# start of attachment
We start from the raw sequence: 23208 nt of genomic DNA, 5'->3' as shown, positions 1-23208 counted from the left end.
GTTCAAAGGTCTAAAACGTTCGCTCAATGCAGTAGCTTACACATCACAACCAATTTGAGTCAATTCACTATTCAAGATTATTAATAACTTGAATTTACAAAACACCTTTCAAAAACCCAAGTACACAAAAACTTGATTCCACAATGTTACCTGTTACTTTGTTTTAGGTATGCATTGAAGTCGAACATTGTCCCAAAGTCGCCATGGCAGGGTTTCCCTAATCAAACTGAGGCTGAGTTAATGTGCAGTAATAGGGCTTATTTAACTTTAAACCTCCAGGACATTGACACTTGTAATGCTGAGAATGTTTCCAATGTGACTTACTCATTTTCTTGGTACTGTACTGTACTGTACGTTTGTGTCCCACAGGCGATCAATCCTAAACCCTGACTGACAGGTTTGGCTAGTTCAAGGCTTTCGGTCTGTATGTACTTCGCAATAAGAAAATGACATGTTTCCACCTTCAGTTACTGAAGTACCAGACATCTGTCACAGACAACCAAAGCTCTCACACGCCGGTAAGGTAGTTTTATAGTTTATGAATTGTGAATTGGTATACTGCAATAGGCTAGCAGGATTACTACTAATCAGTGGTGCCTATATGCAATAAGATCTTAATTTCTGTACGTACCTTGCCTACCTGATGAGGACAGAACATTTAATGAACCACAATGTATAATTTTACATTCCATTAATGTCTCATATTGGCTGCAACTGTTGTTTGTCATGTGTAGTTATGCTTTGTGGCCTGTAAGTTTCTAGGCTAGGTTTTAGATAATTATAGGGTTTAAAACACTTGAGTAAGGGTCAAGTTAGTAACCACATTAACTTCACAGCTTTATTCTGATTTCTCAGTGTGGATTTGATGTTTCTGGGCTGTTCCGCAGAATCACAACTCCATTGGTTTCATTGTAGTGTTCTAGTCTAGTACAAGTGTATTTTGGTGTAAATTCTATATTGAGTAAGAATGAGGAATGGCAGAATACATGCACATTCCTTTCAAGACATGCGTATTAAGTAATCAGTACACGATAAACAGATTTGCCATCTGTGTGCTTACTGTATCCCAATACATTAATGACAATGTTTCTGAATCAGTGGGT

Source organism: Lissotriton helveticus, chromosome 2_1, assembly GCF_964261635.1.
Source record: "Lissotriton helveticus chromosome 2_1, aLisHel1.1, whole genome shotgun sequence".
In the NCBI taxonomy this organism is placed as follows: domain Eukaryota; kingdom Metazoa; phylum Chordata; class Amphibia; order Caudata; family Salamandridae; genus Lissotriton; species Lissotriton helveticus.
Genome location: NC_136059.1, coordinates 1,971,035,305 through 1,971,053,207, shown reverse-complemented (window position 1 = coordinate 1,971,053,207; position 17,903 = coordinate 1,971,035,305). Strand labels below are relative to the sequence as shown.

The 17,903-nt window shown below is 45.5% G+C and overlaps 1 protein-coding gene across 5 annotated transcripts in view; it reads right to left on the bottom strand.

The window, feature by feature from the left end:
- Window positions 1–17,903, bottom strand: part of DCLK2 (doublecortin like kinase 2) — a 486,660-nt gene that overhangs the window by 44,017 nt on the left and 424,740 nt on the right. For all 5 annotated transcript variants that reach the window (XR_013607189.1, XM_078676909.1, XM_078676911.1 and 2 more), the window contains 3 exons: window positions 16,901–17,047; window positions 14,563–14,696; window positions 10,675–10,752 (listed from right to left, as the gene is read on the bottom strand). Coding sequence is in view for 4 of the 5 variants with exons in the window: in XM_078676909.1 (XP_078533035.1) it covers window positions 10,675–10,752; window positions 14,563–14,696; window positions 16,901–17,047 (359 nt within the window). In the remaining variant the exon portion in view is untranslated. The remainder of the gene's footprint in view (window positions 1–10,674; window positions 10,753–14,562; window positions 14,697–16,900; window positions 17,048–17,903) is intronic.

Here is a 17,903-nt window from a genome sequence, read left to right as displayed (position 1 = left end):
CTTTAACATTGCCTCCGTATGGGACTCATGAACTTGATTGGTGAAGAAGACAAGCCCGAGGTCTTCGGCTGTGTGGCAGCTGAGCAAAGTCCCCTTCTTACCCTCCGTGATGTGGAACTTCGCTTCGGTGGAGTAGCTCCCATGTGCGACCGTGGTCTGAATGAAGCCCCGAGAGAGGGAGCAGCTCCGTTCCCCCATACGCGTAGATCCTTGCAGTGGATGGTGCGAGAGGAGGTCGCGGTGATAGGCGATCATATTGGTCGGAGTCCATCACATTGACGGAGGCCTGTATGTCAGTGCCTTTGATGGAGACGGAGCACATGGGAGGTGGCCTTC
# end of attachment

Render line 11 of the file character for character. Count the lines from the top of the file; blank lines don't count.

CTTTAACATTGCCTCCGTATGGGACTCATGAACTTGATTGGTGAAGAAGACAAGCCCGAGGTCTTCGGCTGTGTGGCAGCTGAGCAAAGTCCCCTTCTTACCCTCCGTGATGTGGAACTTCGCTTCGGTGGAGTAGCTCCCATGTGCGACCGTGGTCTGAATGAAGCCCCGAGAGAGGGAGCAGCTCCGTTCCCCCATACGCGTAGATCCTTGCAGTGGATGGTGCGAGAGGAGGTCGCGGTGATAGGCGATCATATTGGTCGGAGTCCATCACATTGACGGAGGCCTGTATGTCAGTGCCTTTGATGGAGACGGAGCACATGGGAGGTGGCCTTC